Your daily digest of “All Things Big Data” gathered, collected and researched by your very own 10Fold Big Data Practice team.
InfoWorld highlights big-data vendor, Talend, which is following in the footsteps of two of the hottest open-source technologies in big data — Hadoop and Apache Spark. Talend provides integration technologies for big data, cloud and applications based on the open-source software model. Because of this, the company has placed a significant bet of its own on Hadoop, Spark, and open source in general.
With modern humanity continuing to generate large sets of data, machine learning has become a relevant tool to help researchers interpret all of this information.. These machines have been helpful in analyzing complex networks, yet some supercomputers still present problems. Now, a new approach that would use quantum computers to streamline these problems has been developed by researchers at MIT, the University of Waterloo, and the University of Southern California. They believe this approach, which uses algebraic topology, will help reduce the impact of distortions that arise.
Why open source is the ‘new normal’ for big data – InfoWorld
A new quantum approach to big data – MIT News
Cybercom: OPM Hack Highlights China Big Data Spying – The Washington Free Beacon
Splice Machine has secured $9m in C-round funding to continue its efforts in connecting Hadoop and relational database management systems (RDBMS) technologies together. Splice Machine aims to have an RDBMS running on top of Hadoop and Spark and aims to increase performance over traditional RDBMS, such as Oracle and MySQL, at a lower cost.
Cloud-scale data processing software, Qubole, raised $30 million to aid its mission in simplifying Hadoop by allowing users to manipulate information in their cloud-based analytics clusters without writing any code. The additions aim to make Qubole’s Hadoop distribution more viable for sensitive workloads, such as healthcare information and financial records.
Splice Machine bags $9m to fund RDBMS on Hadoop and Spark – The Register
What you missed in Big Data: Hadoop is the star of the show – SiliconAngle
Because IoT is all about connectivity, there have been many alternatives rising for getting data from “here to there.” A new breed of low-power, long-range wireless networks have arisen and are now being used by several companies. But there is also a new option: LPWANs. These networks are designed to work at distances measured in kilometers and have power consumption figures that allow for years of battery power. Another option is LTE-M, which is designed to work with existing equipment installed in LTE networks. Although neither technology is a fool-proof solution for IoT devices, they still provide newer options for carriers and companies to chose from.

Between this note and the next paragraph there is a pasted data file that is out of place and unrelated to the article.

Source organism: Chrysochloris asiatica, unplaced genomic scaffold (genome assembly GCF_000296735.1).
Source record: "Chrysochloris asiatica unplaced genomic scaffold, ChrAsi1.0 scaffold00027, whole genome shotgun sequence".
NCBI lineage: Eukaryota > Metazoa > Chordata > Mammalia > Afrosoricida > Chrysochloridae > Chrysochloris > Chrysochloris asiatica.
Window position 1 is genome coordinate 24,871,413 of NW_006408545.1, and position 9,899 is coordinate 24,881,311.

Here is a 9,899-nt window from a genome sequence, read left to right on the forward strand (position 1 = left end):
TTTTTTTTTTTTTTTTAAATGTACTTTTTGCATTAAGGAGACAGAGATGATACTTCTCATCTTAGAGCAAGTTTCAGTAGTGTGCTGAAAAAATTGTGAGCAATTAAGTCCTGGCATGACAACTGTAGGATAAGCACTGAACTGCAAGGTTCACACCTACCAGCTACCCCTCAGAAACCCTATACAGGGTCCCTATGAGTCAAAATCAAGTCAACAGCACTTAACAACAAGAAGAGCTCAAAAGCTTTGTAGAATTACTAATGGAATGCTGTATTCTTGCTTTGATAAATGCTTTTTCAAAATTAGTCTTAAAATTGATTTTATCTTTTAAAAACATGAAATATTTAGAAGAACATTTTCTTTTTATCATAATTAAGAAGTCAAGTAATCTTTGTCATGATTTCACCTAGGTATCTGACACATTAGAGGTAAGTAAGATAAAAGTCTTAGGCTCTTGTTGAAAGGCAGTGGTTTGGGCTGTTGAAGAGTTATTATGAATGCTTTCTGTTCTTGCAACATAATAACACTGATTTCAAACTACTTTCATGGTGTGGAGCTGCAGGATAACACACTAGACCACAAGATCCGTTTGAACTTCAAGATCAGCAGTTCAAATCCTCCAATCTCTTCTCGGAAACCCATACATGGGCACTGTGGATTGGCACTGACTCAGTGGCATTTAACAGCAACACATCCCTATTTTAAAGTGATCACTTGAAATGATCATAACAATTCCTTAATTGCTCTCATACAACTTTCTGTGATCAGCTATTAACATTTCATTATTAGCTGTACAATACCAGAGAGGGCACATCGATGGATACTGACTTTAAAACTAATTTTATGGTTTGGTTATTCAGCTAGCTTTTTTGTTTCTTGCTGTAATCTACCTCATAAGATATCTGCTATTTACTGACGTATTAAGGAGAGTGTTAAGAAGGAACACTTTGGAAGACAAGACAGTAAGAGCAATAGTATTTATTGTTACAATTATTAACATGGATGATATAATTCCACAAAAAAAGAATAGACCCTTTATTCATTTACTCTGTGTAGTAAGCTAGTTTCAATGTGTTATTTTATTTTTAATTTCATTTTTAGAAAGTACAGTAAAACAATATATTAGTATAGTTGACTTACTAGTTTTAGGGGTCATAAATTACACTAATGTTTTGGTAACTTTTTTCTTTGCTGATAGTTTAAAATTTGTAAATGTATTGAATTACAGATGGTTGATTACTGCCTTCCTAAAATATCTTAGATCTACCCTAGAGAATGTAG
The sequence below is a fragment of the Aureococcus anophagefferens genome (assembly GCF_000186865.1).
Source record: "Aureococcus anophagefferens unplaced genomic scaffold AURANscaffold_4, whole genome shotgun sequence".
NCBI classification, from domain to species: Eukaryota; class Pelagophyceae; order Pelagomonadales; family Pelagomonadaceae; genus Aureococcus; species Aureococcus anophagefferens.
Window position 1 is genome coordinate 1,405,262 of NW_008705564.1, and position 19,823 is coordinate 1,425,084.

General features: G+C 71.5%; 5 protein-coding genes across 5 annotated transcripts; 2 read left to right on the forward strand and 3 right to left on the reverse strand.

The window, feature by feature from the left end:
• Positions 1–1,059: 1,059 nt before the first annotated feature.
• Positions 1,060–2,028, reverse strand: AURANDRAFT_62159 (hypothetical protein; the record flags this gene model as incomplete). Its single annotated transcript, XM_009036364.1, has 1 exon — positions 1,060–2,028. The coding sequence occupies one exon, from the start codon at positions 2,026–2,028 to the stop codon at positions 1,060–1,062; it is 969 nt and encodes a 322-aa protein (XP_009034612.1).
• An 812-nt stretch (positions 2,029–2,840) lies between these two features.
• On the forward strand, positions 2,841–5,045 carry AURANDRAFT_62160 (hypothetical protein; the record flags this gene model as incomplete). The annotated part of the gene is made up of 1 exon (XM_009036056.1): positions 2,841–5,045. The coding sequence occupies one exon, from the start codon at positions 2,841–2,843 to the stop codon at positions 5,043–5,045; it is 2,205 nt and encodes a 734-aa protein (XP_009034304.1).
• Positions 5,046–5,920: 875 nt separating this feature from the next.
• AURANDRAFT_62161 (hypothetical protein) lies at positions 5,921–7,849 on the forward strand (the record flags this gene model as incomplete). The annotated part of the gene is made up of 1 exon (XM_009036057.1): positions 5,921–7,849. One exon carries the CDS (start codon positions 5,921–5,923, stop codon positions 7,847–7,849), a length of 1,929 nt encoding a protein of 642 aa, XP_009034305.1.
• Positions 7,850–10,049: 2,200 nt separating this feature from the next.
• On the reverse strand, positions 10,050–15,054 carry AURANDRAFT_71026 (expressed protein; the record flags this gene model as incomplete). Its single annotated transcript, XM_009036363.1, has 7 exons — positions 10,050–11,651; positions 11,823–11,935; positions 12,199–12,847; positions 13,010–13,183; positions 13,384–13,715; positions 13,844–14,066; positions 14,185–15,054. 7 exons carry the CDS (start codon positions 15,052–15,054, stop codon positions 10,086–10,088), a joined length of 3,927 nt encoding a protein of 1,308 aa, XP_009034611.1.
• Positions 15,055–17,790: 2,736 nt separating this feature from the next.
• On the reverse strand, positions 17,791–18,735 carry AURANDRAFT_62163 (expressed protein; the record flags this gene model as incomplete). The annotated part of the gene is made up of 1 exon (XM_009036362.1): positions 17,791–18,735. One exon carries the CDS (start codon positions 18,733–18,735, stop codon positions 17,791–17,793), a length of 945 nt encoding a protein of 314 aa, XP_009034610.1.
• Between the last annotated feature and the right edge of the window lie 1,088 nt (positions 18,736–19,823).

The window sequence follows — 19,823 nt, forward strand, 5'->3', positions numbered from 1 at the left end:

As most organizations now embrace the IoT, they still need to process and analyze the subsequent, large quantities of data in real-time, which can increase security, capacity and analytics challenges.One way to address these would be to put automated, intelligent analytics at the edge — near where the data is generated to reduce the amount of data and networking communications overhead. The questions of what data can be collected, what data should be collected, and how long the data should be retained still apply. The difference is the physical point at which the data should be analyzed and acted upon, which depends on the use-case and on what an organization is trying to achieve.
Edge Analytics An Antidote To IoT Data Deluge – Informationweek
Salesforce saw growth like never before in 2015 with an estimated 1 million jobs projected by 2018 that will be directly enabled by the Salesforce ecosystem. That being said, CloudCraze, Salesforce’s only enterprise-class eCommerce partner, is poised to lead the forefront of cloud innovation for 2016. CEO Chris Dalton provides insight for how he believes eCommerce will be effected in the future with the use of CloudCraze.
According to a recent report from the OpenStack Foundation, Accelerating NFV Delivery with OpenStack, NFV is changing the game for telcos because it helps them quickly develop and deploy new applications while reducing their reliance on proprietary hardware from traditional network suppliers, and eases the strain on their data centers. Although adoption of NFV remains in its infancy, it is already projected to grow rapidly by the end of the decade.
More telcos turning to NFV to cut costs and provision services – Computer Weekly